The SMS is the human factors system, or human behavior. When looking safety from the SMS perspective as a capital investment of human behavior it becomes the major influencer of the return on investment. Safety in an SMS world is project solutions leadership motivation. Projects are established, solutions are implemented, leadership is dynamic, and motivation is to maintain goal-oriented behaviors. Within the SMS, the safety culture, or just culture, is measured in cash value and return on investment. Simply said, it is expected that a pilot uses the brakes when a taxiing aircraft is approaching behind a stopped aircraft. It’s expected that a pilot on approach stay on approach slope and it is expected that an airport operator has trained personnel to work airside. This is what SMS is all about. When applying SMS processes to operations there is no additional cost to complete these tasks, or other tasks. Every safety measure taken within the SMS is an action of human behavior within the human factor system where safety does not become an opposition to profit but a contributor.   


Monday, November 2, 2020

Building A Winning SMS Team

Building A Winning SMS Team
By Catalina9

Building a Winning SMS [Safety Management System] Team begins and ends with you. You are the person who holds the keys to open doors of data, information, knowledge, and comprehension.  Building a Winning SMS Team is to clear a path of least resistance within a hazard environment. While building the team is to clear a path of least resistance, designing the path is to incorporate a conglomerate of tasks and to navigate insurmountable hazards. A Winning SMS Team operates at a 95% confidence level that your human factors system is in control.  The difference between a 95% confidence level and a 100% confidence level that operational processes are in-control, is that there is no room for safety improvements at the 100% safe operational level.    

A Winning SMS Team is filled with energy.
 Building the Winning SMS Team started with a   blank   sheet of paper and a pencil on a cold October   12th day.   Designing a Safety Management System 
 is beyond any task of designing other types of   systems. SMS is a  team of human factors, human   behaviors and human  interaction which reacts   emotionally to interference  from outside sources.

 The first task when building the team is to design a   path where emotional reactions are acceptable.   During the pre-SMS times the aviation industry   conventional wisdom was that a pilot could make   emotional decisions for the safe operations of an aircraft. It was expected of pilots to have super-natural powers to make rational decisions to avoid hazards and manage hazardous operational conditions. Two prime examples that pilots were expected to have these powers, are the 1977 Tenerife Island disaster and the 1989 Dryden disaster. In both accidents the finding was that the pilots failed one or more tasks in one way or another by making emotional decisions rather than following procedures. Any person experiences an unexpected condition instantly has an emotional reaction to that event. The reaction could be undetected by the pilots or others, or they could be obvious to anyone. The story goes that in a single engine propeller airplane the propeller is a fan to keep the pilots cool…because they will sweat if it stops.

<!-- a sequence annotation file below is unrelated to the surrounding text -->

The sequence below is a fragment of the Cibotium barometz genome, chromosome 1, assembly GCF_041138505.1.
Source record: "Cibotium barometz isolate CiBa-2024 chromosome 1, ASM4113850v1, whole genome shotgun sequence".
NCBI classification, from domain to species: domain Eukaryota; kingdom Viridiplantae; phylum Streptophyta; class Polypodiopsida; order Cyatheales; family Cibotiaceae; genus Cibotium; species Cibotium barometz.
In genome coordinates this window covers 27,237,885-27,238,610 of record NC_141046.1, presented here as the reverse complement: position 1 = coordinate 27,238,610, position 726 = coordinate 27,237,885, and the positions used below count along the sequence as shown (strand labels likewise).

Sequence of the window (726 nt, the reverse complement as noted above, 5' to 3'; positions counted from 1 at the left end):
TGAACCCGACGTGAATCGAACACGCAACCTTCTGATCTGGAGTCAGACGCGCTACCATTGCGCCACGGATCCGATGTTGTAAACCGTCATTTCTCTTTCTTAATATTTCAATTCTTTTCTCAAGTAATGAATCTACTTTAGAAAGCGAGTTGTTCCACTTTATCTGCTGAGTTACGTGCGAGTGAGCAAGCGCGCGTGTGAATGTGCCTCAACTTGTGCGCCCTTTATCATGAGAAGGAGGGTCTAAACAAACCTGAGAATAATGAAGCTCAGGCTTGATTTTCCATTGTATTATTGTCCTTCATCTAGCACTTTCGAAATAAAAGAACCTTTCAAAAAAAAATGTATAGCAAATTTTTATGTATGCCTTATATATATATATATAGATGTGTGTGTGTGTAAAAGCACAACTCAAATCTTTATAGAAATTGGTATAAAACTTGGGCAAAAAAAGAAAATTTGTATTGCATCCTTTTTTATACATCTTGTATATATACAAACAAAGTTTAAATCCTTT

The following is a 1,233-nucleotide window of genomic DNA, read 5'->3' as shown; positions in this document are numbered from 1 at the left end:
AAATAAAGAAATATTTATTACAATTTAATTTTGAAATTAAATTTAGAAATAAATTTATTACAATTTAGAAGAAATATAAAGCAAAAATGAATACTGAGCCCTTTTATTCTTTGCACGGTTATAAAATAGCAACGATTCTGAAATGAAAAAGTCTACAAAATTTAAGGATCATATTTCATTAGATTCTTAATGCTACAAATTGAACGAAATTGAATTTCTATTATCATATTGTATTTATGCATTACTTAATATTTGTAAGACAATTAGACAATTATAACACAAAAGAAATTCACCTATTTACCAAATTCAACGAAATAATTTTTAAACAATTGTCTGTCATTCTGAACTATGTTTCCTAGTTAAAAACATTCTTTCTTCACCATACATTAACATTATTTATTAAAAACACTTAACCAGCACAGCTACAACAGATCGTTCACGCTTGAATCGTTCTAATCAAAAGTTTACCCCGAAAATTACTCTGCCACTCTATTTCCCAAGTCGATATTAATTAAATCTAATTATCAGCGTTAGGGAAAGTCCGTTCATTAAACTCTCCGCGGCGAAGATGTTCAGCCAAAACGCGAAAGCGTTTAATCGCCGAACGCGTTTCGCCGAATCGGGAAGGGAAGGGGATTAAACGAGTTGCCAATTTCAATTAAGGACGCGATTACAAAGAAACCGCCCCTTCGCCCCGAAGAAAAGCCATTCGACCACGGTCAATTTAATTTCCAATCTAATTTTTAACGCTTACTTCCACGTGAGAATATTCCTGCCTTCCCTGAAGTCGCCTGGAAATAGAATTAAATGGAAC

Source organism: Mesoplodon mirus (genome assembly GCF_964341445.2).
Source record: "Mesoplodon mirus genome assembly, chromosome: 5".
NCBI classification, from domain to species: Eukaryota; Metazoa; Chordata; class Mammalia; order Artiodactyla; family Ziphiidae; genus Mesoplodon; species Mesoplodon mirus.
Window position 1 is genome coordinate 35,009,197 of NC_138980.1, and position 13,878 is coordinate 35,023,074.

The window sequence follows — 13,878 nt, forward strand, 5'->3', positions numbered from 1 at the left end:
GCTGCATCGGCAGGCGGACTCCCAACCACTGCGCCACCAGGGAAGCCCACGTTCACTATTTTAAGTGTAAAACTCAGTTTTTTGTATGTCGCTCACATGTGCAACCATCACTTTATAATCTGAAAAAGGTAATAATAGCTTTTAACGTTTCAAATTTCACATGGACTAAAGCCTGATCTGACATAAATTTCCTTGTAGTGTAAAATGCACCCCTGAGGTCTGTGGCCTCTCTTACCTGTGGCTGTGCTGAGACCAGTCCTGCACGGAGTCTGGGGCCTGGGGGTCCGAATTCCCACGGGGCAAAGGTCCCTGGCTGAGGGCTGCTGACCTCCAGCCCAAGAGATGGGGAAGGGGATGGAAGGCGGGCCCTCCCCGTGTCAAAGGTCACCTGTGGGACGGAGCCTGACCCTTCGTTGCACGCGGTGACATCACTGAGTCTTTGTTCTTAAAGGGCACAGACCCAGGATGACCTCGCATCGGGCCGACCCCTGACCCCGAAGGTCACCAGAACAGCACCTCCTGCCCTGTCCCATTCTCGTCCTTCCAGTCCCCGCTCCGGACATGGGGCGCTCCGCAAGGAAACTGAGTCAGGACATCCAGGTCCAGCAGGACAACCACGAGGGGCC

The second task when building the team is to design a path where variations are acceptable. In the pre-SMS days, it was expected that all pilots operated an aircraft exactly the same way, that they identified hazards without individual deviation, that they all reacted exactly the same way with their hazard avoidance actions, and that the outcome of their reaction would always be incident-free. Airlines operated with a 100% confidence level that they were 100% safe 100% of the times. When operating with this as facts, as opposed to opinions, air travel became the safest mode of travel. Whenever major accidents occurred, they were brushed away as pilot errors by a renegade pilot who willfully disrespected expectations that airliners do not crash. Variations comes from common cause variations and special cause variations. A common cause variation is always present in the process. An example is the migratory bird seasons, where birds seasonally travel, causing a common cause variable in the spring and fall. A special cause variation is not present in the process but is an unexpected event which occurred at an unexpected location at an unexpected time. When special cause variations are acceptable is when root cause analysis management becomes available. In and SMS environment, special cause variations are forced by virtual reality in operations [training] or simple brainstorming sessions [virtual testing]. The fact that one person in an enterprise had decided on what process or procedures were operational safe did not ensure safety, but rather transferred human factor elements from pilots to process designers.  When variations are acceptable is when variations management, or root cause analysis becomes available.